Is It a Lack of Faith in G-d if a Person
Goes to Doctors?
Just the opposite!
G-d wants us to bring down His miraculous healing power through these physical channels which He creates for His spiritual blessings to be manifested in the world.
As we know, G-d sends the angel of healing, Raphael (whose name means “G-d has healed”) to accompany the doctor in his Divine mission to provide a healing remedy to the patient. Raphael was one of the three angels who visited Abraham after his circumcision, with the mission to bring to him the healing from G-d.
He is also an angel of mercy, so from there he was sent on the mission to save Lot and his family from G-d’s destruction of the metropolis of Sodom. (See Rashi’s explanations of the verses in that section of Genesis).
Some of the greatest sages in Jewish history, for example Maimonides (Rambam), were also expert doctors who dedicated a great amount of their time and energy to healing both Jewish and Gentile patients. The famous “Oath of Maimonides” for medical doctors reads as follows (quoted from Wikipedia):
“The Eternal Providence has appointed me to watch over the life and health of Thy creatures. May the love for my art actuate me at all time; may neither avarice nor miserliness, nor thirst for glory or for a great reputation engage my mind; for the enemies of truth and philanthropy could easily deceive me and make me forgetful of my lofty aim of doing good to Thy children.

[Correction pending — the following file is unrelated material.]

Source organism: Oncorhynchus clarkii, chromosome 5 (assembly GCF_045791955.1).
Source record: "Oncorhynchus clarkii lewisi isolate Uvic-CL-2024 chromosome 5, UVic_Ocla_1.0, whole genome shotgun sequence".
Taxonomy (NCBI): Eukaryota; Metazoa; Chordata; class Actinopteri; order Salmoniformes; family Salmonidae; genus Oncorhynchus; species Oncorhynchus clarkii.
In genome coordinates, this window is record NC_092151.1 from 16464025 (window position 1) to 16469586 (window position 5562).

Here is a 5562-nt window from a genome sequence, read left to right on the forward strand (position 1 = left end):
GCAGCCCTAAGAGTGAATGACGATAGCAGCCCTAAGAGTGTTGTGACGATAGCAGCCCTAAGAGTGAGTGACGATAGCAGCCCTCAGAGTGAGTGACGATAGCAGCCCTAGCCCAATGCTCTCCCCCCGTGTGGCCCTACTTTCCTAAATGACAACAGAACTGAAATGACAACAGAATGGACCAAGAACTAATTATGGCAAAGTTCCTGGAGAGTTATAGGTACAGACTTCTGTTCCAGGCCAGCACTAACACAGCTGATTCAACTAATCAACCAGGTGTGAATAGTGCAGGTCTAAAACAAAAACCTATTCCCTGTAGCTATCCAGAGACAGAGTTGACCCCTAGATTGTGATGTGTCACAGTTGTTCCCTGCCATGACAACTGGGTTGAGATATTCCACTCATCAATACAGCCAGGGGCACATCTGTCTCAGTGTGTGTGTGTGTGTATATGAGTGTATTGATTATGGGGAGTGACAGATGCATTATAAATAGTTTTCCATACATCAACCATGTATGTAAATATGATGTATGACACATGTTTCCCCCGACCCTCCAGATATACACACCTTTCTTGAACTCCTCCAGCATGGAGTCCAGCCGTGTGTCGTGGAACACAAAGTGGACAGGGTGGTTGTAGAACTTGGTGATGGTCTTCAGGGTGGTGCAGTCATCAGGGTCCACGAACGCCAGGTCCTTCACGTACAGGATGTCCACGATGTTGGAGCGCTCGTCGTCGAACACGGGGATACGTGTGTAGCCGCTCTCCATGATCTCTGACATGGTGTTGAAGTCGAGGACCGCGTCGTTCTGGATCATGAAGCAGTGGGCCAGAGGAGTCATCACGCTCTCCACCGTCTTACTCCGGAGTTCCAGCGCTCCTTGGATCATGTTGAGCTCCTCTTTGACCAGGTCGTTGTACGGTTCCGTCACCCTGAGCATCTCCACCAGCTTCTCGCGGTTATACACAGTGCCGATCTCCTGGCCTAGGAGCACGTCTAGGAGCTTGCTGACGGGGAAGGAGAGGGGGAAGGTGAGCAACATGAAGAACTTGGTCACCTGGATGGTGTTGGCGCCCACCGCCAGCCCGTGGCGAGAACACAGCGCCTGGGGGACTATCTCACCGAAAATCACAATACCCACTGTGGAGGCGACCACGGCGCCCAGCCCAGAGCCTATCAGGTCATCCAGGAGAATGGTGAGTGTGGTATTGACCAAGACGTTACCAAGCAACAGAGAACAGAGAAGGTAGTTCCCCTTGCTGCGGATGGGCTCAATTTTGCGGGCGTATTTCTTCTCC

May I never see in the patient anything but a fellow creature in pain.
Grant me the strength, time and opportunity always to correct what I have acquired, always to extend its domain; for knowledge is immense and the spirit of man can extend indefinitely to enrich itself daily with new requirements. Today he can discover his errors of yesterday and tomorrow he can obtain a new light on what he thinks himself sure of today.
Oh, G-d, Thou has appointed me to watch over the life and death of Thy creatures; here am I ready for my vocation and now I turn unto my calling.”
There are some short prayers that are traditional to say before and after taking medication. From the Mishneh Brurah, this prayer should be recited BEFORE taking medicine or when one undergoes a medical procedure:
“May it be Your will L-rd G-d, that this use of medicine bring me good health, for You heal graciously.” [Code of Jewish Law, Orakh Hayim 230:4]
AFTER taking medicine or after a medical procedure, it is traditional to say:
“Blessed is the Healer of the sick.”